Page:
Objectives: The aim of this study was to review the biomedical literature to ascertain the biomechanical and clinical significance of the lumbar erector spinae flexion-relaxation phenomenon (FRP).
Data sources: Index Medicus via PubMed, the Noble Science Library's e-journal archives, and the Manual Alternative and Natural Therapy Index System databases were searched using the same search terms.
Discussion: The presence of the FRP during trunk flexion represents myoelectric silence consistent with increased load sharing of the posterior discoligamentous passive structures. Passive contributions from erector spinae stretching during the flexion posture and active contributions from other muscles (quadratus lumborum and deep erector spinae among others) further assist in load sharing in the trunk flexion posture. A number of studies have shown differences in the FRP between patients with chronic low back pain and healthy individuals, and the reliability of the assessment. Persistent activation of the lumbar erector spinae musculature among patients with back pain may represent the body's attempt to stabilize injured or diseased spinal structures via reflexogenic ligamentomuscular activation thereby protecting them from further injury and avoiding pain.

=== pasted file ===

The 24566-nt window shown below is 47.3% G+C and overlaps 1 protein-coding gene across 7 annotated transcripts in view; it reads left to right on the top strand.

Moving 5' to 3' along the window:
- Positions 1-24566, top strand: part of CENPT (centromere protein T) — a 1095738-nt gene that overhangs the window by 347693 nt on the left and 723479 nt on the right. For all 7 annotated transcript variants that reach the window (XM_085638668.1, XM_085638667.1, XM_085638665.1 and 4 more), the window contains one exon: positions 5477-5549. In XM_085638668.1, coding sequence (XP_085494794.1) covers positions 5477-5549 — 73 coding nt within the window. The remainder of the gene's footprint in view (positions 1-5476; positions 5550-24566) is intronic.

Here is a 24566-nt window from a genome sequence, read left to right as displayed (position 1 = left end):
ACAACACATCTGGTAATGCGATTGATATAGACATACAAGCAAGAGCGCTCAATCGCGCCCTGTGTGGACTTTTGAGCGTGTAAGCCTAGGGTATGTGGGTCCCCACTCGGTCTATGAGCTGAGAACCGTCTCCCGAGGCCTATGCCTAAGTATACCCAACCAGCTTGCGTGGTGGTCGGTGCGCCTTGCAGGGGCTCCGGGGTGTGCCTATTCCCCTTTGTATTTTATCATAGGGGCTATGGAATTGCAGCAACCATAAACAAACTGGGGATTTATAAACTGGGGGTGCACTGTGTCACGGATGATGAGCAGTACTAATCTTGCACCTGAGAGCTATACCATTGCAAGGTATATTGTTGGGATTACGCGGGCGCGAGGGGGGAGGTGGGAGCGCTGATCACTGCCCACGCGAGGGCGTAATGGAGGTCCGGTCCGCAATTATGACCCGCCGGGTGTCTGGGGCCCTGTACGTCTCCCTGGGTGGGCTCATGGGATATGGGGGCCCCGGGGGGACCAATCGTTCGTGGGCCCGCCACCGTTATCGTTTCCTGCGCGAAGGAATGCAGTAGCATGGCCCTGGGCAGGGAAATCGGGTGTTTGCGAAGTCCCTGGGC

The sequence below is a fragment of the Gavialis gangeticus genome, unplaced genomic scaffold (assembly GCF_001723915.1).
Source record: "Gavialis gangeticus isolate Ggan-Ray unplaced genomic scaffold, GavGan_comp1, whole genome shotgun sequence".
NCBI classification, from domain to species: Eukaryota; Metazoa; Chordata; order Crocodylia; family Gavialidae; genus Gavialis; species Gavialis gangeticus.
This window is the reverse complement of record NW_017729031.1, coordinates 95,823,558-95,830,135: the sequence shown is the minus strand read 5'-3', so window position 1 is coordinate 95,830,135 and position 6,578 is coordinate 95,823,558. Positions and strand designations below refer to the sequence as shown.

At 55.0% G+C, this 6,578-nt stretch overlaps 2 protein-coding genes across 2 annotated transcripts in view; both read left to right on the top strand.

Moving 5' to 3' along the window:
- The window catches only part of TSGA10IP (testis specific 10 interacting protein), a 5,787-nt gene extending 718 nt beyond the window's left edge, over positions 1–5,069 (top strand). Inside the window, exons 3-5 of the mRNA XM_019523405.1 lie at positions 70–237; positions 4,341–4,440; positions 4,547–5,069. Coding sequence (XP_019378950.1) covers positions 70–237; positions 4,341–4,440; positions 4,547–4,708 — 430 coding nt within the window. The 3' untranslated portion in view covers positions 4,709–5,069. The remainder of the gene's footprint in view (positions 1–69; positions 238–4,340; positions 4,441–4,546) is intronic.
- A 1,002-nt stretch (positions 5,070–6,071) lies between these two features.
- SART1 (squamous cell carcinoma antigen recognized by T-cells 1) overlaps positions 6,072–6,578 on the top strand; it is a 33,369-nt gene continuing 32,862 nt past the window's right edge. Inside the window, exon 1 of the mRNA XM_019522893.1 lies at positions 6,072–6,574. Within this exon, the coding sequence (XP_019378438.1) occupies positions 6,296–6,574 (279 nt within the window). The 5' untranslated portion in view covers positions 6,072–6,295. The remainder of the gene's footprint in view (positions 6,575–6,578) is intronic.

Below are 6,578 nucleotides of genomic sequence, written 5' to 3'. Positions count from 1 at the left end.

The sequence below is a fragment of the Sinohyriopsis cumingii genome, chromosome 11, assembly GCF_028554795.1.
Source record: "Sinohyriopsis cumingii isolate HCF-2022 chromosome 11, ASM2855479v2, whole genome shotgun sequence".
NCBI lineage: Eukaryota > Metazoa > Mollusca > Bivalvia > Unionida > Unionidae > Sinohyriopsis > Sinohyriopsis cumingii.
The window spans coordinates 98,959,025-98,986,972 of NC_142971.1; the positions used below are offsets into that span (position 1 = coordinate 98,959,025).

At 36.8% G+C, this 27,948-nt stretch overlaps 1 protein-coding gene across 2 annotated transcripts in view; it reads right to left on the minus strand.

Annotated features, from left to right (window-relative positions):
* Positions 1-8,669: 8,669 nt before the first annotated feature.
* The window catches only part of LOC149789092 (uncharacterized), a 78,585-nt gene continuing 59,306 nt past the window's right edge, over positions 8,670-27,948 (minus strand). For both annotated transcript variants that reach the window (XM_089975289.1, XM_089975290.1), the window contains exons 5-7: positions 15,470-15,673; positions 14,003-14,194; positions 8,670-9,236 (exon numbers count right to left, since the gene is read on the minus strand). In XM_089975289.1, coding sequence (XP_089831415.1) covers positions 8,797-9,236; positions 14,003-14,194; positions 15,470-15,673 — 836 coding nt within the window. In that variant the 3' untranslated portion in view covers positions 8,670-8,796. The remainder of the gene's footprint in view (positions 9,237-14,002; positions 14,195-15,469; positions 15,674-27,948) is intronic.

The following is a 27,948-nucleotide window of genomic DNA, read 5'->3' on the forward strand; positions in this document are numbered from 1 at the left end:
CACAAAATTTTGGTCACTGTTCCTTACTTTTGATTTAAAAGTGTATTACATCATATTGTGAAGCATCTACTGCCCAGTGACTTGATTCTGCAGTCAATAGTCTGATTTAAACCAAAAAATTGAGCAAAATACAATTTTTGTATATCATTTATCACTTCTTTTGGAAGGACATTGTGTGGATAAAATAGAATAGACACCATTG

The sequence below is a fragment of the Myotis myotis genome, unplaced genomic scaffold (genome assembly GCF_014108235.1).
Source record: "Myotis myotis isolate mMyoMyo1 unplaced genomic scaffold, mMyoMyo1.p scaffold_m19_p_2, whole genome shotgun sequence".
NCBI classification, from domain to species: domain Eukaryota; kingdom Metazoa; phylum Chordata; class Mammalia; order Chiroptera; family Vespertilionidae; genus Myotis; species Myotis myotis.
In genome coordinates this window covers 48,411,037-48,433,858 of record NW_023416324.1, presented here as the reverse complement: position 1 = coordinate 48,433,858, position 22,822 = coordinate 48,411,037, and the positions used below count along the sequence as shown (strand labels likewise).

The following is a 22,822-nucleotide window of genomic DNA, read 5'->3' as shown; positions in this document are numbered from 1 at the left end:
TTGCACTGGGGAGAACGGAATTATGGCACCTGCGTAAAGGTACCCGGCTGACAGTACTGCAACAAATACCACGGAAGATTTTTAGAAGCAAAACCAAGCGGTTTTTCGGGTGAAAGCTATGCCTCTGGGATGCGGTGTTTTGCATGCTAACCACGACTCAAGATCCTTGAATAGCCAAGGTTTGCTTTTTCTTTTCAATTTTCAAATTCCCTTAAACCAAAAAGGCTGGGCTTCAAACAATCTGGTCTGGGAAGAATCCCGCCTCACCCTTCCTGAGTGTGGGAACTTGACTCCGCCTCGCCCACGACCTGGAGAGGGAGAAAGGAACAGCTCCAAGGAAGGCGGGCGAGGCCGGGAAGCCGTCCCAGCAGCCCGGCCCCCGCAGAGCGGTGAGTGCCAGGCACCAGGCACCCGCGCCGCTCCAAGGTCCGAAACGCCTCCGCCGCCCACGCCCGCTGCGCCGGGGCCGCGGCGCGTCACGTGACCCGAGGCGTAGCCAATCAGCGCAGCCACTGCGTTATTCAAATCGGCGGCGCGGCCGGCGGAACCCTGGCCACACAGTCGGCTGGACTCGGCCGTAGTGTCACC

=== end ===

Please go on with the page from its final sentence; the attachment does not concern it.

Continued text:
Conclusions: The myoelectric silencing of the erector spinae muscles in the trunk flexion posture is indicative of increased load sharing on passive structures, which tissues have been found to fail under excessive loading conditions and shown to be a source of low back pain. The studies that show differences in the presence of the FRP among patients and control subjects are encouraging for this type of clinical assessment and suggest that assessment of the FRP is a valuable objective clinical tool to aid in the diagnosis and treatment of patients with low back pain.